New Brain Map Doubles Number of Known Regions
Neurologists have found 97 new areas in the brain and expect to add even more
In 1909, German neurologist Korbinian Brodmann released the first map of the human brain. Slicing ultra-thin sections, he looked at the minute structures within the gelatinous mass under the microscope and identified regions of different cell types. Brodmann listed 43 discrete areas of the cerebral cortex, the brain’s outermost layer involved in attention, perception, language and abstract thinking.
Over the last century, other scientists slowly refined the map, increasing the number of brain areas to 83. Now, a new map from researchers at Washington University’s school of medicine more than doubles that total, adding another 97 and raising the number of known brain regions to 180.
The researchers created the map from MRI data collected by the government-funded Human Connectome Project. Using data from 210 of the subjects from this project, the researchers defined brain areas in several ways, including both brain activity and structure. Some areas are demarcated by the thickness of the cortex. Others are defined by the myelin insulation around the neuronal cables or by their connectivity with the rest of the brain. Still other regions correspond with areas that activate while performing simple tasks, such as talking or listening to a story.
Because the size and shape of each brain is unique, it is difficult for neurologists to directly compare them. So in the new study, researchers used an computer program to help them line up and correlate the regions. They then tested their program on 210 other subjects and it correctly identified the regions 96.6 percent of the time, Carl Zimmer reports for The New York Times.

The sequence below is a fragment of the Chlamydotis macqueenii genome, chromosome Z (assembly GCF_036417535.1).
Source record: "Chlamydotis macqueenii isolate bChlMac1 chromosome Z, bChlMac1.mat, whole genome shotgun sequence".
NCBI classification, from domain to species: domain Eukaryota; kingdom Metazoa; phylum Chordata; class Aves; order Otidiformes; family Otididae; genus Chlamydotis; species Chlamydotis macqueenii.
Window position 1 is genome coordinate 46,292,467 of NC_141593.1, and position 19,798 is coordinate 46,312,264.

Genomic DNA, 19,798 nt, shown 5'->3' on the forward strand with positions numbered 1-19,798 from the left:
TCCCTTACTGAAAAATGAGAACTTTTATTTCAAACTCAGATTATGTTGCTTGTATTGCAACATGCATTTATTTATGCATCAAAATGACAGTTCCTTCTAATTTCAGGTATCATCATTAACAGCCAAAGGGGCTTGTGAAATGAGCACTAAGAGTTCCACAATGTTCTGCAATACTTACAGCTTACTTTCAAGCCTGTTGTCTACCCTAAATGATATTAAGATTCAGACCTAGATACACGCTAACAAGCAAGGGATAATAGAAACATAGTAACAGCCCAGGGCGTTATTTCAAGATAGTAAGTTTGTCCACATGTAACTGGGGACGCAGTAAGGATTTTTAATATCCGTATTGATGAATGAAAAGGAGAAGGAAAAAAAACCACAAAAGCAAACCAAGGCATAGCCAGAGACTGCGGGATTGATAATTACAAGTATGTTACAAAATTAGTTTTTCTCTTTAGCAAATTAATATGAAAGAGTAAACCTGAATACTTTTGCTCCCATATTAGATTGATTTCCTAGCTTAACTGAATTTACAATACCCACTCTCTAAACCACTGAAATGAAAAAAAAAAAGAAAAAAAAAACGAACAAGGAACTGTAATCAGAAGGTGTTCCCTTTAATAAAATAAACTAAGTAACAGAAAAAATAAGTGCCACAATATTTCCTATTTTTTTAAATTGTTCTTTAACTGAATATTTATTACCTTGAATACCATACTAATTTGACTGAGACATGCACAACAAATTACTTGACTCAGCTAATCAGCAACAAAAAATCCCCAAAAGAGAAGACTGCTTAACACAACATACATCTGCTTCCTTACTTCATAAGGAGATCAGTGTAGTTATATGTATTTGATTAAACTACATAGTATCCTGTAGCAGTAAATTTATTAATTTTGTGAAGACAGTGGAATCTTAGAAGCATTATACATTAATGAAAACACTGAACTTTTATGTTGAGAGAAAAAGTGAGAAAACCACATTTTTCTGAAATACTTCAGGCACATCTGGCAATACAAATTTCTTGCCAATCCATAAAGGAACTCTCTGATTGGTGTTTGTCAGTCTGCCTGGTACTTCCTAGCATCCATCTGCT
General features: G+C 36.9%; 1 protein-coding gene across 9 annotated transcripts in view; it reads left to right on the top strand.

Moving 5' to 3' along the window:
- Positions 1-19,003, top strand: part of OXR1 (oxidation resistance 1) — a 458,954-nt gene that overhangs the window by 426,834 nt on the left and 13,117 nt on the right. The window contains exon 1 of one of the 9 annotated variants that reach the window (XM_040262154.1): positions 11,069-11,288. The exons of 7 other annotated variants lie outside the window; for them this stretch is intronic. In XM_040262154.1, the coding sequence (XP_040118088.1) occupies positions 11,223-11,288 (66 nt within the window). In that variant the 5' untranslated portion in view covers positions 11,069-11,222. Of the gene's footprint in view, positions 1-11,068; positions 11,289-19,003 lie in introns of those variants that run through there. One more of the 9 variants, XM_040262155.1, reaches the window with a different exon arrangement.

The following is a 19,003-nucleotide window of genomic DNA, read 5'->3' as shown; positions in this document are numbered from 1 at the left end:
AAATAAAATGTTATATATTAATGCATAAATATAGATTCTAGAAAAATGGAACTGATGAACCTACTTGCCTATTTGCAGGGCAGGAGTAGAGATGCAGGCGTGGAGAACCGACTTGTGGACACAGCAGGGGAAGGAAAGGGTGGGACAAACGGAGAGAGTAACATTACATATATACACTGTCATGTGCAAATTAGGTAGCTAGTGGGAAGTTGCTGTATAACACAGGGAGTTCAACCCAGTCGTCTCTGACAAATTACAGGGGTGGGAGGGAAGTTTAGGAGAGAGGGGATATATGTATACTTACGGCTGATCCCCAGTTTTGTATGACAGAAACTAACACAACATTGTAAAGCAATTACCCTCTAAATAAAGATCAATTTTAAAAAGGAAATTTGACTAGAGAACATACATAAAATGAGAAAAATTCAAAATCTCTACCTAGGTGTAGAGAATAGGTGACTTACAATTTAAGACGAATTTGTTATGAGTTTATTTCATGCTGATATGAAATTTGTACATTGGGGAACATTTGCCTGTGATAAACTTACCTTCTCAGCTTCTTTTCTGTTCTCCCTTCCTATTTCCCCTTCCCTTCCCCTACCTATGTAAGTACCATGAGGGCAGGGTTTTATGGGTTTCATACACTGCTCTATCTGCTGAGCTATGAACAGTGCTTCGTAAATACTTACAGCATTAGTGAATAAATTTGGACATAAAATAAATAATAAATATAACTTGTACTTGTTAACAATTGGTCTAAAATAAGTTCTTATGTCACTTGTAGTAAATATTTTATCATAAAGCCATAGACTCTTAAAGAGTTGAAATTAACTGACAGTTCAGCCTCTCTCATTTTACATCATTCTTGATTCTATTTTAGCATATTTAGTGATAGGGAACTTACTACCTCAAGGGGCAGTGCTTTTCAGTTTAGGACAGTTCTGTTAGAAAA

In fact, the computer program became very efficient at comparing and mapping the brains, even finding that area 55b, which is involved with language, is split into two sections in 12 of the patients, according to Zimmer. It also showed that a large area near the front of the brain thought to be one region is actually a dozen smaller brain areas.
The map is still a work in progress, Matthew F. Glasser, a neuroscientist at Washington University School of Medicine and lead author of the research, tells Zimmer. In fact, the team published 200 extra pages of material online so other researchers can pick through and refine their work. “This map you should think of as version 1.0,” he says. “There may be a version 2.0 as the data get better and more eyes look at it. We hope the map can evolve as the science progresses.”
While the map is a big step forward, it will take a lot more effort to validate the new regions of the brain, many of which may still exist in subdivisions. DNA testing will also reveal whether discrete regions use different genes from one another.
“It is analogous to having a fantastic Google Earth map of your neighborhood, down to your individual back yard,” Rex Jung, a neuropsychologist at the University of New Mexico tells Linda Geddes for Nature. “Yet, you cannot really see how your neighbors are moving around, where they are going or what sort of jobs they have.”
Still, the new map could be extremely important for research on conditions like autism, schizophrenia, dementia and epilepsy, giving scientists a detailed brain template of a healthy brain they can use as for comparison.